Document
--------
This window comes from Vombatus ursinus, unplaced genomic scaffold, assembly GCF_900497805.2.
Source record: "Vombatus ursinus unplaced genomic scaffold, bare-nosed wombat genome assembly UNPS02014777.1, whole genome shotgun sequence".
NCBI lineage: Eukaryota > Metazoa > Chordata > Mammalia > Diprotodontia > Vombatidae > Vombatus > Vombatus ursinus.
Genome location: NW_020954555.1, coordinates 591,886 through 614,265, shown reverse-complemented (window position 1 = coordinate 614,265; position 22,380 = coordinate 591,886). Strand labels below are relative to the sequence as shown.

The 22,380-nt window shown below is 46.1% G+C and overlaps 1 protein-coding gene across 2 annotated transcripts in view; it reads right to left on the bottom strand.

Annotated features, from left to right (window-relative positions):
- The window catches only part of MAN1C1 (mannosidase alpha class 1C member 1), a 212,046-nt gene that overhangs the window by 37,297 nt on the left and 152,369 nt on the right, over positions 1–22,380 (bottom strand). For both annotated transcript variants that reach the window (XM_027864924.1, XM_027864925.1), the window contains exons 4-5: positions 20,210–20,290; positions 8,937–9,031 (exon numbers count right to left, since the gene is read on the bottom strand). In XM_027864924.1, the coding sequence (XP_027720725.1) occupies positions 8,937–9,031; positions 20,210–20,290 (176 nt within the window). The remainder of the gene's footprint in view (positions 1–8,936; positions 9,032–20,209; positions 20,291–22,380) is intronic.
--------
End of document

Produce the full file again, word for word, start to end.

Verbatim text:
This window comes from Vombatus ursinus, unplaced genomic scaffold, assembly GCF_900497805.2.
Source record: "Vombatus ursinus unplaced genomic scaffold, bare-nosed wombat genome assembly UNPS02014777.1, whole genome shotgun sequence".
NCBI lineage: Eukaryota > Metazoa > Chordata > Mammalia > Diprotodontia > Vombatidae > Vombatus > Vombatus ursinus.
Genome location: NW_020954555.1, coordinates 591,886 through 614,265, shown reverse-complemented (window position 1 = coordinate 614,265; position 22,380 = coordinate 591,886). Strand labels below are relative to the sequence as shown.

The 22,380-nt window shown below is 46.1% G+C and overlaps 1 protein-coding gene across 2 annotated transcripts in view; it reads right to left on the bottom strand.

Annotated features, from left to right (window-relative positions):
- The window catches only part of MAN1C1 (mannosidase alpha class 1C member 1), a 212,046-nt gene that overhangs the window by 37,297 nt on the left and 152,369 nt on the right, over positions 1–22,380 (bottom strand). For both annotated transcript variants that reach the window (XM_027864924.1, XM_027864925.1), the window contains exons 4-5: positions 20,210–20,290; positions 8,937–9,031 (exon numbers count right to left, since the gene is read on the bottom strand). In XM_027864924.1, the coding sequence (XP_027720725.1) occupies positions 8,937–9,031; positions 20,210–20,290 (176 nt within the window). The remainder of the gene's footprint in view (positions 1–8,936; positions 9,032–20,209; positions 20,291–22,380) is intronic.